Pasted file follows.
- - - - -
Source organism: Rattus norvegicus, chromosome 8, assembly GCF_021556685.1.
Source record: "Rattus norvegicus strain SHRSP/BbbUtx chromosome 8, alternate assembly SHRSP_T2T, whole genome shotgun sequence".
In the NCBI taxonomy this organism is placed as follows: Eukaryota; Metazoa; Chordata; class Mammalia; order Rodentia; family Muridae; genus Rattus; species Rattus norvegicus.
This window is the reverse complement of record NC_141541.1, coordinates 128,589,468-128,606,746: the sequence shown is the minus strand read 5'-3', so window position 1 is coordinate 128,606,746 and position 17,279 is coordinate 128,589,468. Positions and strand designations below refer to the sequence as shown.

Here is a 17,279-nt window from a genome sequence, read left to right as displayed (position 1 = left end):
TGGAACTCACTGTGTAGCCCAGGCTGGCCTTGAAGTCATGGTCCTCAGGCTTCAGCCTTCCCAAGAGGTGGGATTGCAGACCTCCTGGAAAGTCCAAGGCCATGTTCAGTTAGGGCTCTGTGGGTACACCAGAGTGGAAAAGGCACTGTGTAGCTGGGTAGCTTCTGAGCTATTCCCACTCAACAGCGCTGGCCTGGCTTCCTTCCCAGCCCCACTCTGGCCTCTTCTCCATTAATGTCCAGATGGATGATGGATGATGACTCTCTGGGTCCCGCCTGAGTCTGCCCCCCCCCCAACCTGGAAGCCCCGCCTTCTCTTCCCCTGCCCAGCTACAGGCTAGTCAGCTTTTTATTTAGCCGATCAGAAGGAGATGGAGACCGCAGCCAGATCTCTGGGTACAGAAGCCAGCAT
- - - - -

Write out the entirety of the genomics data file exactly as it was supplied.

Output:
Source organism: Rattus norvegicus, chromosome 8, assembly GCF_021556685.1.
Source record: "Rattus norvegicus strain SHRSP/BbbUtx chromosome 8, alternate assembly SHRSP_T2T, whole genome shotgun sequence".
In the NCBI taxonomy this organism is placed as follows: Eukaryota; Metazoa; Chordata; class Mammalia; order Rodentia; family Muridae; genus Rattus; species Rattus norvegicus.
This window is the reverse complement of record NC_141541.1, coordinates 128,589,468-128,606,746: the sequence shown is the minus strand read 5'-3', so window position 1 is coordinate 128,606,746 and position 17,279 is coordinate 128,589,468. Positions and strand designations below refer to the sequence as shown.

Here is a 17,279-nt window from a genome sequence, read left to right as displayed (position 1 = left end):
TGGAACTCACTGTGTAGCCCAGGCTGGCCTTGAAGTCATGGTCCTCAGGCTTCAGCCTTCCCAAGAGGTGGGATTGCAGACCTCCTGGAAAGTCCAAGGCCATGTTCAGTTAGGGCTCTGTGGGTACACCAGAGTGGAAAAGGCACTGTGTAGCTGGGTAGCTTCTGAGCTATTCCCACTCAACAGCGCTGGCCTGGCTTCCTTCCCAGCCCCACTCTGGCCTCTTCTCCATTAATGTCCAGATGGATGATGGATGATGACTCTCTGGGTCCCGCCTGAGTCTGCCCCCCCCCCAACCTGGAAGCCCCGCCTTCTCTTCCCCTGCCCAGCTACAGGCTAGTCAGCTTTTTATTTAGCCGATCAGAAGGAGATGGAGACCGCAGCCAGATCTCTGGGTACAGAAGCCAGCAT